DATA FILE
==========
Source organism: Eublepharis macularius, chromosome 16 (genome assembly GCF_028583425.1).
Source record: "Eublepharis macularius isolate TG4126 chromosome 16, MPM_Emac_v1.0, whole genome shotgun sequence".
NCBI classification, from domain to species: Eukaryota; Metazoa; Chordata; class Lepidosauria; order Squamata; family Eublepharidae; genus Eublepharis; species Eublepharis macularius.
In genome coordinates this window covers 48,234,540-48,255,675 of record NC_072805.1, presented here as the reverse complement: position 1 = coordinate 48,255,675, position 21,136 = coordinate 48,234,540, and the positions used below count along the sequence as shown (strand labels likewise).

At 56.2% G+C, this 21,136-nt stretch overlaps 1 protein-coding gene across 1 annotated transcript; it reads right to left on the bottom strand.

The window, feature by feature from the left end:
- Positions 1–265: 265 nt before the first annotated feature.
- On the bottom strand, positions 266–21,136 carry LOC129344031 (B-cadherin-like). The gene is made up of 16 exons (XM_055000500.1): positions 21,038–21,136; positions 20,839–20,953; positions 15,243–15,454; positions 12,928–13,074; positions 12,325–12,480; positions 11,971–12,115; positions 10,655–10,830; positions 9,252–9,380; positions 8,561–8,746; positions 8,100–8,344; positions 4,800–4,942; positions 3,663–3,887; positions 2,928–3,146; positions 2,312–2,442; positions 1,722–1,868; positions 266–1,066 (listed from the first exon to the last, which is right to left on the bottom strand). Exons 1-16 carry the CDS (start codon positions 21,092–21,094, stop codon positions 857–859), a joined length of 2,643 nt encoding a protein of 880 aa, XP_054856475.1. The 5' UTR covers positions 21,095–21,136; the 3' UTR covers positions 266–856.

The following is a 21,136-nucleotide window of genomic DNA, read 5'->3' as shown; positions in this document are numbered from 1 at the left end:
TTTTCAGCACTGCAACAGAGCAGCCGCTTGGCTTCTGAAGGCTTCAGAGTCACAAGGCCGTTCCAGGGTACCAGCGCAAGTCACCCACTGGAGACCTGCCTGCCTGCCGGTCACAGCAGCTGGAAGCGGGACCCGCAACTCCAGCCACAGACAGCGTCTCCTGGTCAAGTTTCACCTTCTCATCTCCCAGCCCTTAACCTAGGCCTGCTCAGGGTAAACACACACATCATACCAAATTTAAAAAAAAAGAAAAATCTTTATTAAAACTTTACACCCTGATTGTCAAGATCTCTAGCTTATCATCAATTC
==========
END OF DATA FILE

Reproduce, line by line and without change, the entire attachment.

Source organism: Eublepharis macularius, chromosome 16 (genome assembly GCF_028583425.1).
Source record: "Eublepharis macularius isolate TG4126 chromosome 16, MPM_Emac_v1.0, whole genome shotgun sequence".
NCBI classification, from domain to species: Eukaryota; Metazoa; Chordata; class Lepidosauria; order Squamata; family Eublepharidae; genus Eublepharis; species Eublepharis macularius.
In genome coordinates this window covers 48,234,540-48,255,675 of record NC_072805.1, presented here as the reverse complement: position 1 = coordinate 48,255,675, position 21,136 = coordinate 48,234,540, and the positions used below count along the sequence as shown (strand labels likewise).

At 56.2% G+C, this 21,136-nt stretch overlaps 1 protein-coding gene across 1 annotated transcript; it reads right to left on the bottom strand.

The window, feature by feature from the left end:
- Positions 1–265: 265 nt before the first annotated feature.
- On the bottom strand, positions 266–21,136 carry LOC129344031 (B-cadherin-like). The gene is made up of 16 exons (XM_055000500.1): positions 21,038–21,136; positions 20,839–20,953; positions 15,243–15,454; positions 12,928–13,074; positions 12,325–12,480; positions 11,971–12,115; positions 10,655–10,830; positions 9,252–9,380; positions 8,561–8,746; positions 8,100–8,344; positions 4,800–4,942; positions 3,663–3,887; positions 2,928–3,146; positions 2,312–2,442; positions 1,722–1,868; positions 266–1,066 (listed from the first exon to the last, which is right to left on the bottom strand). Exons 1-16 carry the CDS (start codon positions 21,092–21,094, stop codon positions 857–859), a joined length of 2,643 nt encoding a protein of 880 aa, XP_054856475.1. The 5' UTR covers positions 21,095–21,136; the 3' UTR covers positions 266–856.

The following is a 21,136-nucleotide window of genomic DNA, read 5'->3' as shown; positions in this document are numbered from 1 at the left end:
TTTTCAGCACTGCAACAGAGCAGCCGCTTGGCTTCTGAAGGCTTCAGAGTCACAAGGCCGTTCCAGGGTACCAGCGCAAGTCACCCACTGGAGACCTGCCTGCCTGCCGGTCACAGCAGCTGGAAGCGGGACCCGCAACTCCAGCCACAGACAGCGTCTCCTGGTCAAGTTTCACCTTCTCATCTCCCAGCCCTTAACCTAGGCCTGCTCAGGGTAAACACACACATCATACCAAATTTAAAAAAAAAGAAAAATCTTTATTAAAACTTTACACCCTGATTGTCAAGATCTCTAGCTTATCATCAATTC